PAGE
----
7. I have about 20 of my childhood dolls. Some in a display cabinet others stored away. I’ve only been into adult doll playing a couple of years. I started with AG as I had always admired them but couldn’t afford at the time. I sewed a lot for them, but then one day, got tired of them. They are all around waiting until my little grand daughter gets a bit older. Then I discovered the 10ers. Tonner/Engelbreit Ann Estelle and friends. When they were first available years back, I really wanted to order one, but again, no extra funds. So a couple of years ago, I started finding them and have been having fun with them ever since. I love making outfits, gathering props, and photographing scenes of the “kids.” I don’t consider myself a collector exactly as the dolls do not have to be pristine. They are played with. I recently showed a cousin some of my photos, and she said, “I had no idea.” And not in a bad way. Husband, however, does not like them at all! 🙂

    • HI Joy,
      It’s fun when you “find” the dolls that you love and are familiar enough with them to really enjoy them. For you it’s the 10″ dolls. They ARE a fun size and periodically I check to see if a new Trixie Tonner has been listed. She’s such a cutie.
      I’m sorry your hubby doesn’t share your love of dolls with you… maybe some day he’ll come around!
      Blessings, Jeanne

  8. Good Morning Jeanne,
    I have many many dolls and I have always loved dolls since I was little. My best friend does too but she now collects purses. My sisters, nieces and my best friend collected dolls and we got together to see our new dolls plus we created amusing events around our dolls. It was also the thrill of the search for the right doll or a rare doll.

    I store my dolls in a doll cabinet my husband built for me years ago (in the late 70’s) and I have 2 wonderful closets to arrange them in.

    I like beautiful clothes and because I can’t wear the doll clothes myself (especially Jeanne’s clothes) I buy them for the next best thing…dolls of my choosing.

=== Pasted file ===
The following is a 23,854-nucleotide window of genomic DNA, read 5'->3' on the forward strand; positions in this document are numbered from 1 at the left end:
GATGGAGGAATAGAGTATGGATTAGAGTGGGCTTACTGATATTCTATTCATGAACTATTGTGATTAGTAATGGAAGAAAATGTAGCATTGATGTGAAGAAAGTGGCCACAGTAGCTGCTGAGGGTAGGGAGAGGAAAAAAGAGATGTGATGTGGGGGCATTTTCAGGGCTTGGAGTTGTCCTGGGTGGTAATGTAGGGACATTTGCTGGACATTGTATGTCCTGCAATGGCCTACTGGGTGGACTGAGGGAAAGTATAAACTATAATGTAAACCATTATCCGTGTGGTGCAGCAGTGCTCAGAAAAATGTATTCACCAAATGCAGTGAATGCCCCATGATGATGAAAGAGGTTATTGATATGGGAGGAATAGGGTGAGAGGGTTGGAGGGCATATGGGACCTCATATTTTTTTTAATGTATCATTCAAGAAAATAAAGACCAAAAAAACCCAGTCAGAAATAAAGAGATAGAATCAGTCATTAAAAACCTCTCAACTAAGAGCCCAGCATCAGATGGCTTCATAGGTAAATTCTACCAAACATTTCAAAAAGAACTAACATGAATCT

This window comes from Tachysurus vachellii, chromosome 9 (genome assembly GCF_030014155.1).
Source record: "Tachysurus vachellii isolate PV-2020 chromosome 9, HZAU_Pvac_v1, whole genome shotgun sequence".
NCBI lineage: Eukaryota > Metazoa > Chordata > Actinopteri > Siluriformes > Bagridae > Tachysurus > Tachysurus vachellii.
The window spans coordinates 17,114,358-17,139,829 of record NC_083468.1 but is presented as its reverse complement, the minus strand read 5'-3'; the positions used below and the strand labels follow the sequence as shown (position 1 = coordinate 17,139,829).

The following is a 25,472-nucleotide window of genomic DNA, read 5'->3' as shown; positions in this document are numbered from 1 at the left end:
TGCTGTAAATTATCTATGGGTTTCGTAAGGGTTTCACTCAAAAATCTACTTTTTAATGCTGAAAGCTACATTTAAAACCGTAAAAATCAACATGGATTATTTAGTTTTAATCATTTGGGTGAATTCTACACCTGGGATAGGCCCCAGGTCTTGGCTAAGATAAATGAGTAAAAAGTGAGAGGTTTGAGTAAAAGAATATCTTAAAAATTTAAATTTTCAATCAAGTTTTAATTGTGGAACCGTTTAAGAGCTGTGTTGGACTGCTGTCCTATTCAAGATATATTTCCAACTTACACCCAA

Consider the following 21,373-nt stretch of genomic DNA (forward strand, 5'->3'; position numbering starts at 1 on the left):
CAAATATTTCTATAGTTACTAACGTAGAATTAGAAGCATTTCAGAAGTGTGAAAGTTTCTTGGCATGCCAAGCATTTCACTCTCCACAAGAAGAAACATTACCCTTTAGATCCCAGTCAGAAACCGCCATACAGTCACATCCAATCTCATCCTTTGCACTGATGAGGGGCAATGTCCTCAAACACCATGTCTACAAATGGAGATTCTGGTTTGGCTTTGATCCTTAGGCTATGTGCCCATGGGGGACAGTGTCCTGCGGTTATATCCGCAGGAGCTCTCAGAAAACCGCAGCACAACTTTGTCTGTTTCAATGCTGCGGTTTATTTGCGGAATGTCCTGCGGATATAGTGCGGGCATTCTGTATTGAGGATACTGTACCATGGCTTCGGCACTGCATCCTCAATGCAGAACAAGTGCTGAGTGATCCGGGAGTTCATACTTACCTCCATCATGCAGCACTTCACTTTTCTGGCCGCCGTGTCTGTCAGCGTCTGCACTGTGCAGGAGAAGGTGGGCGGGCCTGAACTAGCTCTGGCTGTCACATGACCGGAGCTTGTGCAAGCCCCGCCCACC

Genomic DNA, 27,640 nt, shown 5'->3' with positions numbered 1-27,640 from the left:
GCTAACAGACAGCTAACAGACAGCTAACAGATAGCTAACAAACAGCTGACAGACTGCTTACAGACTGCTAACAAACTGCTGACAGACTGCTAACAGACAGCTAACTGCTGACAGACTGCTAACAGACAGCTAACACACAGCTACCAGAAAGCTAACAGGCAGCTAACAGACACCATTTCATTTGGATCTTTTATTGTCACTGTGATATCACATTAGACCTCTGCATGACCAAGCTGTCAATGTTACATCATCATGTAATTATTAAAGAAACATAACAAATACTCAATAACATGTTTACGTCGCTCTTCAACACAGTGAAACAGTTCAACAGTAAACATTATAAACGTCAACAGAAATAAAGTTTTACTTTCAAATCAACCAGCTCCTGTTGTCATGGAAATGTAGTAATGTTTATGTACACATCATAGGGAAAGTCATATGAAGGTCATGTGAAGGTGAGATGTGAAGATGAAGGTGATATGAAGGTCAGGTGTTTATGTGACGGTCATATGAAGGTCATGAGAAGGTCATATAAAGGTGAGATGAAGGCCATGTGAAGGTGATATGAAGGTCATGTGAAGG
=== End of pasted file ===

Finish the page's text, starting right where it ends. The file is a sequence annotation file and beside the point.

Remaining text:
When my children were little, I seldom splurged on dolls or doll clothes and I collected dolls differently then (more sparingly) but as I got older, and as long as I loved taking care of my family, doing laundry, cooking, cleaning, running errands, volunteering, helping to save greyhounds, supporting animal groups, reading books, loving history, summer boating and sharing what I have with those less fortunate; I’m okay buying dolls and doll clothes for myself. I have a budget in there somewhere. My kids are grown up and I can run with doll collecting now, however even I have my limits. No, I don’t think I’m crazy.

    Little girls who like dolls admire big girls with dolls. My niece, who is now in her 30’s, always wanted to play with us and our dolls. She eventually got her own dolls as she grew older.
    We didn’t play with dolls like children, we ADMIRED and DISCUSSED and made creative things for our dolls and cackled over desserts with crazy stories about our dolls.

    Even though a doll collector would understand, maybe what someone who isn’t interested in dolls would think was strange is: naming the dolls and having a short story about that doll.

    But in the world of collecting something one loves, who counting? Who cares? Just like I don’t care that a girl I know collects elephants, one who collects pigs and one who collects not just purses but wallets and billfolds and these collections are everywhere in their houses!

    Now to read what everyone else wrote! Fun fun!!

    • Thanks Paula,
      How wonderful that you have 2 big closets to keep your things in. That way you can close it all up when those “non-dolly lovers” come around.
      I don’t let my dolls or my love of sewing get in the way of my family either. I think that might be what the ladies were thinking… that we played with our dolls instead of interacting with our families.. I should have said that.
      You are so right…no one thinks a thing about someone who collects salt shakers, toy sewing machines or hankies… so dolls shouldn’t be any different. It’s just that dolls need new outfits from time to time to be “in fashion” and “with the times!”
      Thanks Paula,
      Blessings, Jeanne

  9. Years ago I collected MA vintage dolls and decided rather than buy clothes for them, I would make or knit the clothing rather than buy this. I went to a doll show, saw the Mary Hoyer doll book and that book took me on a five year adventure of collecting the h,p. dolls and anything related to MH. I did knit moat of the outfits and crochet as well as many of the patterns. I still don’t buy the clothes for the doll I collect as I figure I can save the $ and make it myself. Not always successful as I have physical challenges. I recently spent a lot on buying the manufactures clothes for a doll. Tiny and well made. More than I could do. As a child playing dolls I made up story’s as I made clothes and thought of this when I once made clothes to sell at a show. I needed to make a story to keep on going or sewing. Once, I had the collection down to ten but I have slipped down the slope and more keep arriving.